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Search results for "U.S. Department of Homeland Security" ...
Few, if any, pieces published or broadcast in 2012 had as much impact as “Crossing the Line at the Border,” a joint project of the weekly PBS newsmagazine, “Need to Know,” and the Nation Institute that was in the best tradition of American investigative journalism. Within days of its broadcast, 16 members of Congress demanded that the U.S. Justice Department investigate the killing of Anastasio Hernandez Rojas, a 42-year-old Mexican whose death at the hands of U.S. Customs and Border Protection agents was detailed in our report. A few months later, a U.S. attorney in convened a federal grand jury. It is currently considering criminal charges in the case. And months after that, the U.S. Department of Homeland Security said the incident had prompted it to launch a full-scale review of its use of force. Hernandez Rojas had a fatal heart attack shortly after being subdued by agents, beaten, and shot with a Taser gun at the San Ysidro border crossing on May 28th, 2010. His death was largely ignored until the "Need to Know” team, in partnership with the Investigative Fund of the Nation Institute, unearthed never-before-seen eyewitness video of the incident.
The South Florida Sun-Sentinel "exposed waste in the Federal Emergency Management Agency's crisis counseling grants, meant to help people overcome disaster-related mental health problems." In Florida, the $23 million counseling program paid for "puppet shows, Hurricane Bingo and yoga on the beach." Only one fourth of the program supervisors were qualified. Also, the Sun-Sentinel found that "other states had used FEMA grants totaling more than $445 million on activities such as gardening workshops, martial arts classes and "Beat Stress with Crafts." As a result of these stories, the U.S. Department of Homeland Security's Inspector General and the state of Florida each launched an investigation, and a bill was introduced in Congress to "prohibit spending the grants on puppet shows and similar activities."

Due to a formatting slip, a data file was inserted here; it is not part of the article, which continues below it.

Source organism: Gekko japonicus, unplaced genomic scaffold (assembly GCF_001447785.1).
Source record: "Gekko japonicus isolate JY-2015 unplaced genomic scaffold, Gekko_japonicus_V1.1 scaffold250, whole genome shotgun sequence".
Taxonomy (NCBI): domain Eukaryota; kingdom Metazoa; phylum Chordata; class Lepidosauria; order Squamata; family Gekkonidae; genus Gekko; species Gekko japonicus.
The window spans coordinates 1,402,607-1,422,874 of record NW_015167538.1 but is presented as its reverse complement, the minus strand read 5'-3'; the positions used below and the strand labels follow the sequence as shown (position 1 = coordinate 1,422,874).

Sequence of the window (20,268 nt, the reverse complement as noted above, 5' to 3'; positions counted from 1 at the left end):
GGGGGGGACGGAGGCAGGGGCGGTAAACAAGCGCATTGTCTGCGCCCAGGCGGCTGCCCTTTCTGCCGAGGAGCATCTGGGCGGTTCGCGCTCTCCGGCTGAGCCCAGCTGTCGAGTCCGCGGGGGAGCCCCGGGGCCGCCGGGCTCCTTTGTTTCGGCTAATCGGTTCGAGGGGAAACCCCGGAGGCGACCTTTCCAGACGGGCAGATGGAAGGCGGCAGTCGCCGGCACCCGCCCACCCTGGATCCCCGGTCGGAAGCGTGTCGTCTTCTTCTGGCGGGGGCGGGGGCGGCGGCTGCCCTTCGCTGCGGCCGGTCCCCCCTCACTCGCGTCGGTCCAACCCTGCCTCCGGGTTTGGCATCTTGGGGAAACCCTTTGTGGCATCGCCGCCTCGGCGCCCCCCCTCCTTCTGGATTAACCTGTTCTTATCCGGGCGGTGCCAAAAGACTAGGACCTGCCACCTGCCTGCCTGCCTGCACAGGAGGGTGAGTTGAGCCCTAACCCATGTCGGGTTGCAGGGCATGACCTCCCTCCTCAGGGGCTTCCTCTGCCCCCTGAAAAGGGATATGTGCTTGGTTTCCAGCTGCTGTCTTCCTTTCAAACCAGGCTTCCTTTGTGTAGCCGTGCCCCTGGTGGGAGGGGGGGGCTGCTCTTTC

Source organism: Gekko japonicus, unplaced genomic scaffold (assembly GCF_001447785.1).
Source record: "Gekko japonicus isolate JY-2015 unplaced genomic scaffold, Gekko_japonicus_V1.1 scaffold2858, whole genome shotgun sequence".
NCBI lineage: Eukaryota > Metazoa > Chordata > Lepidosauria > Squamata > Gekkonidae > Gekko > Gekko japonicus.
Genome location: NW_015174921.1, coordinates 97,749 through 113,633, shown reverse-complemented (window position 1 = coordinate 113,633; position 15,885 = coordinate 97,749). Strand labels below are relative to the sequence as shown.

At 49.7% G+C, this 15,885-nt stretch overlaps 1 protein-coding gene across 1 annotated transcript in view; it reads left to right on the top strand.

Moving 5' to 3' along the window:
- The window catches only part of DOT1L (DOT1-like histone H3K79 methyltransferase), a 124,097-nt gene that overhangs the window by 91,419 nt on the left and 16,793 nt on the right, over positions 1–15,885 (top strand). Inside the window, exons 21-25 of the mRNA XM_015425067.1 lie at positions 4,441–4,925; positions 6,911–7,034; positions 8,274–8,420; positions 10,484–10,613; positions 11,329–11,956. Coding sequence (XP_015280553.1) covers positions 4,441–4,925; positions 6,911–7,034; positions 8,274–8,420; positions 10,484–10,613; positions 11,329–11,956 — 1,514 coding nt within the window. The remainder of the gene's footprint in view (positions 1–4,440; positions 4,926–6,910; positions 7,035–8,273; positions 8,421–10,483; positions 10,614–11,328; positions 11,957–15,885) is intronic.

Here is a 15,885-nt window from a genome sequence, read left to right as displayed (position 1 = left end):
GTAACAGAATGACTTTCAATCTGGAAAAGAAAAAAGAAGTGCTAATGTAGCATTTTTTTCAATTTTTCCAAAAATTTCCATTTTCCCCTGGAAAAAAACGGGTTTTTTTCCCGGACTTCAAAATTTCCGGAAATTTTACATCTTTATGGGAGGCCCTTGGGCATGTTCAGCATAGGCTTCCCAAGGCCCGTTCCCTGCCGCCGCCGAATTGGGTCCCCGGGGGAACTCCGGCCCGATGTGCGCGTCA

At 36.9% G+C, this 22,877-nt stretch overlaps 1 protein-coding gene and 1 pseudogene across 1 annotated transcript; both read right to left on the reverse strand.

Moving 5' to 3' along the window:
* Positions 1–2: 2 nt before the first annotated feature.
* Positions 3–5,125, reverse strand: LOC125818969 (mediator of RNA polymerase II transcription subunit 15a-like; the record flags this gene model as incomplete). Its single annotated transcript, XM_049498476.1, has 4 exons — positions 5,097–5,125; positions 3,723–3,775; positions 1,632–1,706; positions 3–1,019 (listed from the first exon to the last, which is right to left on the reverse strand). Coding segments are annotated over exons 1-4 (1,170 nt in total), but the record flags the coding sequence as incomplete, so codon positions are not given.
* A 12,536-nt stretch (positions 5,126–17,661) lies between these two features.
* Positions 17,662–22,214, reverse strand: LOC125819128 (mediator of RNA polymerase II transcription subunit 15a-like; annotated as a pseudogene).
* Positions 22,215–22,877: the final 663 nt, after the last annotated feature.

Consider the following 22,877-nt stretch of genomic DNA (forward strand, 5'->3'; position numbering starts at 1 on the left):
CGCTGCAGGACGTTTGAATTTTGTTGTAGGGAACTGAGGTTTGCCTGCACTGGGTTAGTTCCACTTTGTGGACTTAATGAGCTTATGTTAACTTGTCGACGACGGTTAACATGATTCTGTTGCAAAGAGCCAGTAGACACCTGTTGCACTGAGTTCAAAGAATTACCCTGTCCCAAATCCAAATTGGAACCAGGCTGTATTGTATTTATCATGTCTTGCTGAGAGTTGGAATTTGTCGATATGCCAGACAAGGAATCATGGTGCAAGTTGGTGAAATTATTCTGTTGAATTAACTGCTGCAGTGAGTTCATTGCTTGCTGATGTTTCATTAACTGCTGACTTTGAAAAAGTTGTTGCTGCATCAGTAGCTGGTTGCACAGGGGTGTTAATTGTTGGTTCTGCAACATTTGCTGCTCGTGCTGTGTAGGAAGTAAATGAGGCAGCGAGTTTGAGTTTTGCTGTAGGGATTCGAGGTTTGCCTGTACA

"The series questioned the common assumptions that lawmakers, policy leaders and law-enforcement officials had a meaningful and strategic plan to fight and thwart terrorists in the aftermath of the Sept. 11, 2001, attacks. The research done in these stories showed that U.S. Department of Homeland Security grants were not based on risk, but were distributed and spent like entitlements, often without a concerted plan. Furthermore, supposed successes by the U.S. Department of Justice in rounding up would-be terrorists were found to be trumped up once the facts behind the statistics were unearthed."